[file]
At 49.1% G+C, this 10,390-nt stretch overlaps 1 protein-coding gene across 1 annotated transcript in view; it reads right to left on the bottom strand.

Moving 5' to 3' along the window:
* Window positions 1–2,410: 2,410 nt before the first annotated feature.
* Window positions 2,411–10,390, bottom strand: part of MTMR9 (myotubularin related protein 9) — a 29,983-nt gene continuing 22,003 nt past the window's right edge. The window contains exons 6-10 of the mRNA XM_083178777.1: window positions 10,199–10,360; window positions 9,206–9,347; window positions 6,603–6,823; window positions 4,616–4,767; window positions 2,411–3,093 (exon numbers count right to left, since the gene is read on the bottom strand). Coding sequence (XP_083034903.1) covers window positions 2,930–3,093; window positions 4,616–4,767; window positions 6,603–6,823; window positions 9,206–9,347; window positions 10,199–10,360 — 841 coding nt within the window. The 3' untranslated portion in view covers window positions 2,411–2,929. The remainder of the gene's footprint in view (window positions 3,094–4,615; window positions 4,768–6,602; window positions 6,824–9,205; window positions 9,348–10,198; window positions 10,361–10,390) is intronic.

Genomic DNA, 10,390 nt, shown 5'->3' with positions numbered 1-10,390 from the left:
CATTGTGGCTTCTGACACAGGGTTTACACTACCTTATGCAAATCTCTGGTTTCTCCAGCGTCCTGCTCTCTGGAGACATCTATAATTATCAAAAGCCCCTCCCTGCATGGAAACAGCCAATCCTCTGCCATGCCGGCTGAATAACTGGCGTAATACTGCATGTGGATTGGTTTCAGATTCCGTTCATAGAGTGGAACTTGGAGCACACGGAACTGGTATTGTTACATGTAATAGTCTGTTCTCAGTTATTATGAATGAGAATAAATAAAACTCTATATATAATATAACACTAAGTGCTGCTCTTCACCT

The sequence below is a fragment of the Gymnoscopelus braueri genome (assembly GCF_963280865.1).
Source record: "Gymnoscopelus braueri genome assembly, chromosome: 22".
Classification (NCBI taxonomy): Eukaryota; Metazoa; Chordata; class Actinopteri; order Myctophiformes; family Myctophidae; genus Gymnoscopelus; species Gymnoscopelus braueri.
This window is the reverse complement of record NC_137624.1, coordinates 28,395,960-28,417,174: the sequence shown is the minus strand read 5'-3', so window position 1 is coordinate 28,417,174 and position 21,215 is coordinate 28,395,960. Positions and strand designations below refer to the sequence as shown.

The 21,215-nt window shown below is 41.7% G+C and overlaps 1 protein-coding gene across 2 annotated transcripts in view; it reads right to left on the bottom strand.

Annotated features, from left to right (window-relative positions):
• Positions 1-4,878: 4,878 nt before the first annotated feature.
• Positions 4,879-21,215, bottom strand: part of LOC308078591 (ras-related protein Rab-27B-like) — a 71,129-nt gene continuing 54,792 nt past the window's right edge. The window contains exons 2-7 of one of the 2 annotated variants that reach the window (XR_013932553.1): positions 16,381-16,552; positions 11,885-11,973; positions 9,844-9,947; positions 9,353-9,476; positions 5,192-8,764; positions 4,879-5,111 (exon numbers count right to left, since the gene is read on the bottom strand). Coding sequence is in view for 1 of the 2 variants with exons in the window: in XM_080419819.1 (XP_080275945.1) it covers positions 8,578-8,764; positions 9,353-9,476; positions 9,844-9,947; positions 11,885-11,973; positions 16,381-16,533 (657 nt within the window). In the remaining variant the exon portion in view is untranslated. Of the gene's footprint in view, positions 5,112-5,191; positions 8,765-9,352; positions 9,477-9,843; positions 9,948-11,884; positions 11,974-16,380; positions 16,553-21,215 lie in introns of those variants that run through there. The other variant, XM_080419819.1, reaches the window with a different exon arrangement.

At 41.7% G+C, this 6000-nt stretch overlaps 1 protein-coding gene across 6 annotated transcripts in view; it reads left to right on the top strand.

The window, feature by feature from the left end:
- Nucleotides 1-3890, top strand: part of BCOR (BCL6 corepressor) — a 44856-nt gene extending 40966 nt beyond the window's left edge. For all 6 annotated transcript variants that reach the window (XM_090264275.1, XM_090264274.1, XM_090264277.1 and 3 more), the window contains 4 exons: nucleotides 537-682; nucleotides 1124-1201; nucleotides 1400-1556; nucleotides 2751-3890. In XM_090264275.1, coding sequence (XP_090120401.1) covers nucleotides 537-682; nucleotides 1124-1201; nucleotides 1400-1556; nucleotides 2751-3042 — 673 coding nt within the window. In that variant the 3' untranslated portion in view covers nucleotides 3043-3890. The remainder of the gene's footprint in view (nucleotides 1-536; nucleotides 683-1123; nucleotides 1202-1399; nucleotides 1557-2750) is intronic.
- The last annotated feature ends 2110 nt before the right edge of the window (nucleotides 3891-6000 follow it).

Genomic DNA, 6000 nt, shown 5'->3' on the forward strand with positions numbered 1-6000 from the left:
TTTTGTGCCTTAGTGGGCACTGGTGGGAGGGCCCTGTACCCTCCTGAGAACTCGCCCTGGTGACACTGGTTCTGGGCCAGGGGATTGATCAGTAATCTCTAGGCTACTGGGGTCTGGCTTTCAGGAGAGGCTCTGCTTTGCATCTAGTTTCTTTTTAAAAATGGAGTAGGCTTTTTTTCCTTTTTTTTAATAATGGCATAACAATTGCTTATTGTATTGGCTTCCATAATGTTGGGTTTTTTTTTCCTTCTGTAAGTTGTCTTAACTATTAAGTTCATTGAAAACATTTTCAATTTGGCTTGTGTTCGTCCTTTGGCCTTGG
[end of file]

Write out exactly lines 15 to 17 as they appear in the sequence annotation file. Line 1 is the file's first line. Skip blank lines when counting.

At 41.7% G+C, this 6000-nt stretch overlaps 1 protein-coding gene across 6 annotated transcripts in view; it reads left to right on the top strand.

The window, feature by feature from the left end:
- Nucleotides 1-3890, top strand: part of BCOR (BCL6 corepressor) — a 44856-nt gene extending 40966 nt beyond the window's left edge. For all 6 annotated transcript variants that reach the window (XM_090264275.1, XM_090264274.1, XM_090264277.1 and 3 more), the window contains 4 exons: nucleotides 537-682; nucleotides 1124-1201; nucleotides 1400-1556; nucleotides 2751-3890. In XM_090264275.1, coding sequence (XP_090120401.1) covers nucleotides 537-682; nucleotides 1124-1201; nucleotides 1400-1556; nucleotides 2751-3042 — 673 coding nt within the window. In that variant the 3' untranslated portion in view covers nucleotides 3043-3890. The remainder of the gene's footprint in view (nucleotides 1-536; nucleotides 683-1123; nucleotides 1202-1399; nucleotides 1557-2750) is intronic.